My daily blog has not appeared for a couple of days because WordPress, which hosts it, had some technical problem which meant it was impossible for me to save or post anything. And, even if you pay them, they do not provide Support – you have to post on user forums with no guarantee of any response from anyone.
Giving them grief on Twitter seemed to have some slight effect – eventually. To a partial extent. I got this message:
Let us know if we can help with anything! Here’s how to export your content and take it with you.
It might have been useful if WordPress could have sorted out the technical problem which means I cannot post any blogs. I might have thought WordPress would be more concerned with their software not working rather than helping people to leave.
After WordPress getting more Twitter and Reddit grief orchestrated by this blog’s South Coast correspondent, Sandra Smith, I got some reaction from a WordPress ‘staff’ member (whom you apparently can’t contact normally) – which was minimal and apparently transient, as I have heard no more from him.
But, about three hours later, when I tried again, the problem had disappeared. I had changed and done nothing. So I can only assume WordPress corrected the fault and never bothered to tell me.
As Facebook Friend Alias Robert Cummins succinctly put it: WordPress is amazingly shit, in all sorts of tiresome and complex ways, which I’d really rather not go into this late in the evening.
That is his real name, by the way – the one he was given at birth – Alias Robert Cummins. It is a bizarre story and one probably worth a blog at some point.
Anyway, the problem was eventually solved (I hope it has been, anyway) with the help not just of Sandra Smith but also the excellent cyber-guy and indefatigable Malcolm Hardee Comedy Awards Show person Stephen O’Donnell.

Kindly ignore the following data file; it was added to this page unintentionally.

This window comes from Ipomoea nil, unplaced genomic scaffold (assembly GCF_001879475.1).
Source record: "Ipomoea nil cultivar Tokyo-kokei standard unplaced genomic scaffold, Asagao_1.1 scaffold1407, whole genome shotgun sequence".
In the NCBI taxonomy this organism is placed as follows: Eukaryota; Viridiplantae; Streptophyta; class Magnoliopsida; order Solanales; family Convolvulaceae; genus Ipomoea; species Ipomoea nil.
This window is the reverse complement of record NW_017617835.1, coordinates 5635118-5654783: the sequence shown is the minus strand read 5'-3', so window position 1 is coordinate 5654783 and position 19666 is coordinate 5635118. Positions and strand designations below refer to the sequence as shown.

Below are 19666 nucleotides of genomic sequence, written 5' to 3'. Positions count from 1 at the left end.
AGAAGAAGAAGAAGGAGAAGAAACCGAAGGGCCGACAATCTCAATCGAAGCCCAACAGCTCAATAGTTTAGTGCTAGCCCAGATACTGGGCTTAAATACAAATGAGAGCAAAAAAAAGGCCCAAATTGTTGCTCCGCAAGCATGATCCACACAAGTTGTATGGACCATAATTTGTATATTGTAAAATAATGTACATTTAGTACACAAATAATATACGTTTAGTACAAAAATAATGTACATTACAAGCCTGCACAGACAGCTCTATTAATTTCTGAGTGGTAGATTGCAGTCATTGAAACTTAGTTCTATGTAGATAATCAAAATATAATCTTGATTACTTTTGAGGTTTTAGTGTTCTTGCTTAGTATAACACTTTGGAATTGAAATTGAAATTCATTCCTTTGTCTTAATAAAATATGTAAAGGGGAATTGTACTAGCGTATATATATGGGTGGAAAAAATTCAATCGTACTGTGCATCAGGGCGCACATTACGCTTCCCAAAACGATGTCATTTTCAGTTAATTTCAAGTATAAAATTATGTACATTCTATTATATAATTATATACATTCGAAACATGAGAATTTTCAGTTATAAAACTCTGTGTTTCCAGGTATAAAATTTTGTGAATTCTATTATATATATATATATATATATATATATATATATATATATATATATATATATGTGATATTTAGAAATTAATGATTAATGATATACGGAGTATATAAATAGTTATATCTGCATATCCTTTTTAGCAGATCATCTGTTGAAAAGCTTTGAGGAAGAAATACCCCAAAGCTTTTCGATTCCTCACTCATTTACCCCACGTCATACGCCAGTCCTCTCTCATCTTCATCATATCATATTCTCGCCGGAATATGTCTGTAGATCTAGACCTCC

In the two days of missing blogs and navel-gazing, the world still turned, with John Ward, designer of the increasingly prestigious Malcolm Hardee Comedy Awards getting some publicity in Lincolnshire of all places because today the James Bond film SPECTRE is released and, a couple of years ago, John designed a combined gun-rack and toilet paper holder.
He used to own a gun licence himself: something that never made me sleep easy in bed.
When no new blogs were being posted the last couple of days, the old one getting most hits was last Wednesday’s blog, about David McGillivray’s new short film of a previously un-produced gay porn script Trouser Bar written in 1976 by Sir John Gielgud.
The film (still in post-production) includes performances by Julian Clary, Barry Cryer and Nigel Havers. One blog reader user-named ‘Ludoicah’ commented:
I’d say with a cast that includes Nigel Havers and Barry Cryer that there is zero chance of this being any sort of a porn film, gay or otherwise, and it is probably, at most, a mildly risqué sketch.
To which David McGillivray replied:
Incorrect. It’s utter filth, liable to deprave and corrupt. I was blindfolded while I was producing it.
Sir John Gielgud’s script was inspired, it seems, by his love of men in tight trousers, particularly trousers made from corduroy.
Last Thursday, the day after my blog on the film appeared, the following was posted (with photo) on Trouser Bar’s Facebook page:
I’ve just seen the rough cut. Sir John would have creamed his corduroy jeans at this close-up.
It also quoted Sir John’s letter to Paul Anstee of 19th October, 1958:
“The students at the schools and universities [in Pennsylvania] are a wonderful audience, and a good deal of needle cord manch is worn (very badly cut, and usually only partly zipped!) so my eyes occasionally wander.”
Also posted on the Trouser Bar Facebook page was this quote from a Galton and Simpson comedy script for Hancock’s Half Hour in 1958:
Sid: “Hilary St Clair.”
Tony: “Hilary St Clair? I bet he’s all corduroys and blow waves”
with the comment:
Even in the 1950s it seems that corduroy was associated with homosexuality.
All this, plus a photo on my blog of Sir John Gielgud with Sir Ralph Richardson in Harold Pinter’s No Man’s Land, made Anna Smith – this blog’s occasional Canadian correspondent – ask::
I wonder what kind of porn Ralph Richardson wrote?
and to mention:
I bought a Tony Hancock album last week at a junk shop. A woman wondered to me whether he was a criminal.
“He wasn’t a criminal,” I said, a bit annoyed. ”He was a comedian!”
“He looks like a criminal,” the woman countered, doubting my certainty.
“It was the 1950s,” I said, exasperated. “Everyone looked like a criminal back then.”